Mushrooms, ricotta, tomato and cotto on a puffy, blistered crust at Cento Osteria.
Chef Donato Scotti is on his way to building a Bay Area restaurant empire with the addition of his fourth establishment — and first one — in San Francisco.
Cento Osteria on the city’s Embarcadero joins the others in his Donato Restaurant Group: Donato Enoteca in Redwood City, Cru wine bar in Redwood City, and Donato & Co. in Berkeley.
His newest opened in May. My friend Ben of the blog, FocusSnapEat, and I were invited in as guests to check it out recently.
The dark wood interior gives the dining room warmth while its walls of windows give it airiness.
The open kitchen.
The dining room.
Chef Chris D’Andrea, formerly of Saison and Eight Tables, both in San Francisco, heads the kitchen.
Perfect little mounds grace this intriguing tart.
How magical and intriguing is this tart?
What could possibly create all those perfect little mounds that give this Italian dessert its distinctive look?
When James Beard Award-winning Chef Alon Shaya first laid eyes on this treat in Italy while working at a salumeria-restaurant, he thought it surely must be extremely difficult to make, a laborious affair that demanded the highest precision.
He soon learned how wrong he was.
Eddy, a matronly and motherly cook who took him under her wings, learned how to make this from her mother, who learned it from her mother before her. And she gladly taught it to Shaya.
The secret to its perfect little mounds?
G.I. Fried Rice — with Spam — at Berkeley Social Club.
Steven Choi may have 11 restaurants in the Bay Area now, including Surisan in San Francisco and Fred’s Place in Sausalito. But Berkeley Social Club, which opened in 2016, was the first one to really take inspiration from his Korean heritage.
Located in the heart of Berkeley’s bustling University Avenue corridor, it features an eclectic mix of brunch classics and contemporary Korean fare. It’s pure comfort food with global panache, as I discovered on a recent early Sunday evening, when I visited for dinner with my husband, paying our tab at the end.
Take a seat at the bar.
The soaring space is done up with Edison chandeliers, a cement bar, and exposed pipes on the ceiling to give it a trendy industrial vibe.
Choi has made his name with Millionaire’s Bacon, which is served at almost every one of his restaurants. He didn’t necessarily invent this sweet, spicy, smoky porcine treat (he’ll be the first to acknowledge it was inspired by a dish he tried elsewhere years ago), but he surely has perfected it.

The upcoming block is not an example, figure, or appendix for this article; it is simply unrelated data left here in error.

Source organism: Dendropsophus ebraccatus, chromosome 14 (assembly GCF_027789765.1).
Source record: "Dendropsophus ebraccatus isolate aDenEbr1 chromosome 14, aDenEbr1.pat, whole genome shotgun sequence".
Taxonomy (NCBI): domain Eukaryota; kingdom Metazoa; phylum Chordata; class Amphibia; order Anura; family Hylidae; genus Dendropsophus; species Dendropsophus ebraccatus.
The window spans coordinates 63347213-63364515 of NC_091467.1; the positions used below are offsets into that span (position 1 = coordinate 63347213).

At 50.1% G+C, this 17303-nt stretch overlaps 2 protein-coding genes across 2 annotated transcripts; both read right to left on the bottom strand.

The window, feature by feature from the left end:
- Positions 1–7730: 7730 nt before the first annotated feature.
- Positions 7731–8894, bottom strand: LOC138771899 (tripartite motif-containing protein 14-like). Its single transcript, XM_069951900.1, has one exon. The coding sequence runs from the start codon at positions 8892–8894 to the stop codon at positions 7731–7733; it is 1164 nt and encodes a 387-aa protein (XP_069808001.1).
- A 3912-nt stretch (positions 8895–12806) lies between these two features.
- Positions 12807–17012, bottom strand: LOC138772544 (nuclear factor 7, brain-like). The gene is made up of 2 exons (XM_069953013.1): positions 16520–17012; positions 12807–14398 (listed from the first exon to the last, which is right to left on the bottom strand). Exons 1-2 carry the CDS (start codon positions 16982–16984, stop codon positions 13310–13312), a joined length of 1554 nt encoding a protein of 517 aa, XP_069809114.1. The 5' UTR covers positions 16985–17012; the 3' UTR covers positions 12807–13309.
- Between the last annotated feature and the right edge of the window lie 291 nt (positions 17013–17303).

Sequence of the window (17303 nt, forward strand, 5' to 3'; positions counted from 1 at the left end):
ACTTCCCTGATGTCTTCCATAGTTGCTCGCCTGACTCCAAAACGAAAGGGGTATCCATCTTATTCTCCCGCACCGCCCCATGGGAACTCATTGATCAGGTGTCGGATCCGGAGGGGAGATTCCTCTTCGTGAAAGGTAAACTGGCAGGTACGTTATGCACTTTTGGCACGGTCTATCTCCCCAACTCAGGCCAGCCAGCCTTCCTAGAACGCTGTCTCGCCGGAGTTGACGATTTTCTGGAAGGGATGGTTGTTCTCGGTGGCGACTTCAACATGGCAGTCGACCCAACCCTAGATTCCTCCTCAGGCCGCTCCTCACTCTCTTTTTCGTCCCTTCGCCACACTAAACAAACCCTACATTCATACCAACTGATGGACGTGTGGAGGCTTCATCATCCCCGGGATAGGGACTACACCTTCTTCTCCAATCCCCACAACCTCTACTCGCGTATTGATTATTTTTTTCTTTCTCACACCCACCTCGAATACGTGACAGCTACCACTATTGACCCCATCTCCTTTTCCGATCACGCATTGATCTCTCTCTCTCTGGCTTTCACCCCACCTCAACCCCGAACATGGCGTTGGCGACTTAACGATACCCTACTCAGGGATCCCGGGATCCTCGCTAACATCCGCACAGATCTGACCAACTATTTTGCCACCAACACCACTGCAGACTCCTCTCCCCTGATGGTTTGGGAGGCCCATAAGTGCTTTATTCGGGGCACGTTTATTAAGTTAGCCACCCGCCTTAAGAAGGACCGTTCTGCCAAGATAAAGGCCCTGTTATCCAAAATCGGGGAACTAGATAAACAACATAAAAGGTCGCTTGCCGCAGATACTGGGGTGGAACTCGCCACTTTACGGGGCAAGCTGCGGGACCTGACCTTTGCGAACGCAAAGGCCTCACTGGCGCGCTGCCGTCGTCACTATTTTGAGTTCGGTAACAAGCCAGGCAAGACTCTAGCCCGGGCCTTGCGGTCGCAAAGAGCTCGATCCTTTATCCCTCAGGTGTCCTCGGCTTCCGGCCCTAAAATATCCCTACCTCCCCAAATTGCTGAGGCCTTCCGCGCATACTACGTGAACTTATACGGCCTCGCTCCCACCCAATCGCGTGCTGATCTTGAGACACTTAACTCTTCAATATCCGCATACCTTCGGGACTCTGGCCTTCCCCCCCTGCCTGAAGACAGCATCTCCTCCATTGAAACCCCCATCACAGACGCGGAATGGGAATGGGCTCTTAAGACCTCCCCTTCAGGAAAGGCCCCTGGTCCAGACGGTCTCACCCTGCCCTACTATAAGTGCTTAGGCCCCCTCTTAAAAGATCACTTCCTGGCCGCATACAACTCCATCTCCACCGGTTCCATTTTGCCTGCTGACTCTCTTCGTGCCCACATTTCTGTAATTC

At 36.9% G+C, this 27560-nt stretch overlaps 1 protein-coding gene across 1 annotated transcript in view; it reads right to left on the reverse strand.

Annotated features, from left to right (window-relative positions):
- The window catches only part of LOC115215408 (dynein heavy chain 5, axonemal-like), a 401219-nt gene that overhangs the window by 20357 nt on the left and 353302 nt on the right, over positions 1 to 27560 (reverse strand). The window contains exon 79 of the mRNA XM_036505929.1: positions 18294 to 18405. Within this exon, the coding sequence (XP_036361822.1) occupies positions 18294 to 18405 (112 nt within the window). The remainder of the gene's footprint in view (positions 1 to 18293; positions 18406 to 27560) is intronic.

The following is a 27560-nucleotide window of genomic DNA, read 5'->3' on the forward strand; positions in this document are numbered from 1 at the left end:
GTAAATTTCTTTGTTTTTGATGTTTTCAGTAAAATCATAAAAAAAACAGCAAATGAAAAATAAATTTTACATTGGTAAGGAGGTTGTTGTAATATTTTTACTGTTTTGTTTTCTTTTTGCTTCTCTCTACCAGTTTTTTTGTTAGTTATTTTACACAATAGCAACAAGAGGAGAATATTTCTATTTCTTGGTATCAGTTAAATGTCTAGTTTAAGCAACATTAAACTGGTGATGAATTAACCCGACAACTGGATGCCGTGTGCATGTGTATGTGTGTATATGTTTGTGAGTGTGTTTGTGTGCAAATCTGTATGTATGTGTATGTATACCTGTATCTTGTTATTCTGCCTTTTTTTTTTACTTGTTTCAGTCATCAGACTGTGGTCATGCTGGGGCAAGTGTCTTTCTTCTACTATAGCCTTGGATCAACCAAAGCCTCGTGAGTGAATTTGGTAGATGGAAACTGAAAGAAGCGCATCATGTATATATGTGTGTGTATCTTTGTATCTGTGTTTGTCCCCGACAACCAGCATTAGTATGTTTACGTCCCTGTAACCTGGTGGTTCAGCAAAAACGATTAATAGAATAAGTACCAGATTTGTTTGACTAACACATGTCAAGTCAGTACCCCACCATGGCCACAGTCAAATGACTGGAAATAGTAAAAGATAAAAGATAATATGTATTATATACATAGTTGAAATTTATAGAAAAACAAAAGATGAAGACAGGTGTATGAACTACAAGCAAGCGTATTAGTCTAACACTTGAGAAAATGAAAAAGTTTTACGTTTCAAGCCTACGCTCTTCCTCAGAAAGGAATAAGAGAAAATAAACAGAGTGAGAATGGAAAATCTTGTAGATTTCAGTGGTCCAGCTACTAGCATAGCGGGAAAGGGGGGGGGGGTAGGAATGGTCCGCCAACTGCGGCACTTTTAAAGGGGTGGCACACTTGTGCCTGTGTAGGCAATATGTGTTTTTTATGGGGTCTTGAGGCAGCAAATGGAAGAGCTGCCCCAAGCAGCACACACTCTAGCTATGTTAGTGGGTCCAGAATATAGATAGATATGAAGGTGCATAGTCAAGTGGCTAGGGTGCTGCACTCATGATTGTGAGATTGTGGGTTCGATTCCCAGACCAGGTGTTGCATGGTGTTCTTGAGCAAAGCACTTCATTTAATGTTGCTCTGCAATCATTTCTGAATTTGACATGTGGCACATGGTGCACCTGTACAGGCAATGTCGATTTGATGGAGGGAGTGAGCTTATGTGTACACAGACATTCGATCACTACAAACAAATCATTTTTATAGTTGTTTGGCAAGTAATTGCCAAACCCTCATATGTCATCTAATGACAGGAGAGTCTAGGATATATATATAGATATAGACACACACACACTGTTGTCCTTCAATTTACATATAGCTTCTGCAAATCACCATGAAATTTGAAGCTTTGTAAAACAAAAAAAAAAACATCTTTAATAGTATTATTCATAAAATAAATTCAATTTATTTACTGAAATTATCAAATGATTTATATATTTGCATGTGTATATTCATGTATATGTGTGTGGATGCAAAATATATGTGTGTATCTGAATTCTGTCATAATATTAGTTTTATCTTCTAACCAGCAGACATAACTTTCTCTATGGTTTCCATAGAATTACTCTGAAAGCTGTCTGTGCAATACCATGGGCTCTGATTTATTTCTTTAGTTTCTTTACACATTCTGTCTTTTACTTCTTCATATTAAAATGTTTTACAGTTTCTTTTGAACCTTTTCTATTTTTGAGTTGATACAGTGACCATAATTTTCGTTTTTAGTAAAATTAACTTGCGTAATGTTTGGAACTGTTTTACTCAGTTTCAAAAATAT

Tahini helps marinade the shrimp and creates the foundation for the dipping sauce.
Tahini is having a moment.
And it’s about time.
If you love peanut butter, almond butter or any other nut butter, you will easily fall for its cousin, tahini, which is essentially a form of sesame butter. Raw or toasted sesame seeds are ground, releasing their oil, and creating a creamy, thick, velvety, and spoonable sauce redolent of pure sweet nuttiness.
It’s what gives hummus its unmistakable lushness. It’s what fortifies so many great Middle Eastern dressings and spreads. And it’s what perks up palates with interest anew after tiredness sets in from same ol’, same ol’ peanut butter.
Restaurateur Rawia Bishara calls it one of her favorite pantry items. She says she could devote an entire book to it. She hasn’t gone that far, but she does include quite a few recipes using the sesame paste in her new cookbook, “Levant: New Middle Eastern Cooking From Tanoreen” (Kyle), of which I received a review copy.
Yes, kale has made its way into chaat — and deliciously so — at Ritu.
With Ritu the word for “seasons” in Hindi, it’s no surprise that this hip Indian restaurant in San Francisco’s Mission District changes up its menu, accordingly. In fact, it adheres to the six seasons recognized in India: spring, summer, monsoon, autumn, pre-winter and winter.
Since it was full-on summer when I was invited in as a guest recently, the menu was redolent of tomatoes, zucchini, corn and green beans. And of course, kale, because this “it” green still takes center stage in popularity.
Chef-Owner Rupam Bhagat graduated from the Culinary Institute of America in New York, and worked his way up to sous chef at various Ritz-Carlton Hotel properties, including the one in Half Moon Bay. In 2014, he started his Dum food truck, which is still going strong. In 2016, he opened his restaurant, first naming it Dum, then rebranding it this year as Ritu to distinguish it from his other venture.
Chef-Owner Rapam Bhagat.
It’s a long narrow space full of vibrant color that has an open kitchen, where you can watch Bhagat cooking your meal.